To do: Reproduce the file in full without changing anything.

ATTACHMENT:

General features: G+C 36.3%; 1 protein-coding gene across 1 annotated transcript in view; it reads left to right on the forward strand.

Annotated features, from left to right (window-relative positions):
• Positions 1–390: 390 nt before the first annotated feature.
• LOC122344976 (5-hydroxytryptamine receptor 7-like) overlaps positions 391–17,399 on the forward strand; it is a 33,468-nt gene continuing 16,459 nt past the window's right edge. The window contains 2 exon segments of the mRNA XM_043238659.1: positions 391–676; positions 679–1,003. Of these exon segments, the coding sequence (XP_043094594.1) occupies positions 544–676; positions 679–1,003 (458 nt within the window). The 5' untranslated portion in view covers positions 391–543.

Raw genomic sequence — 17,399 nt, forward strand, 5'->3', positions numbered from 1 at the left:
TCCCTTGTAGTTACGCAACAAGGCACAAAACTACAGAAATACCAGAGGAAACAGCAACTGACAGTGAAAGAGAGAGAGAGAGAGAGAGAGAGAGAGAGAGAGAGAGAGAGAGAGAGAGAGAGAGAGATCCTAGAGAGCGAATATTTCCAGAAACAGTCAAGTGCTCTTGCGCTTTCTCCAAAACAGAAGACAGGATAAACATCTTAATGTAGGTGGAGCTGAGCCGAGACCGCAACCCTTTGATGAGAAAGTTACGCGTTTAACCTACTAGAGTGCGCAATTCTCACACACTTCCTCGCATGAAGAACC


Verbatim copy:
General features: G+C 36.3%; 1 protein-coding gene across 1 annotated transcript in view; it reads left to right on the forward strand.

Annotated features, from left to right (window-relative positions):
• Positions 1–390: 390 nt before the first annotated feature.
• LOC122344976 (5-hydroxytryptamine receptor 7-like) overlaps positions 391–17,399 on the forward strand; it is a 33,468-nt gene continuing 16,459 nt past the window's right edge. The window contains 2 exon segments of the mRNA XM_043238659.1: positions 391–676; positions 679–1,003. Of these exon segments, the coding sequence (XP_043094594.1) occupies positions 544–676; positions 679–1,003 (458 nt within the window). The 5' untranslated portion in view covers positions 391–543.

Raw genomic sequence — 17,399 nt, forward strand, 5'->3', positions numbered from 1 at the left:
TCCCTTGTAGTTACGCAACAAGGCACAAAACTACAGAAATACCAGAGGAAACAGCAACTGACAGTGAAAGAGAGAGAGAGAGAGAGAGAGAGAGAGAGAGAGAGAGAGAGAGAGAGAGAGAGAGAGATCCTAGAGAGCGAATATTTCCAGAAACAGTCAAGTGCTCTTGCGCTTTCTCCAAAACAGAAGACAGGATAAACATCTTAATGTAGGTGGAGCTGAGCCGAGACCGCAACCCTTTGATGAGAAAGTTACGCGTTTAACCTACTAGAGTGCGCAATTCTCACACACTTCCTCGCATGAAGAACC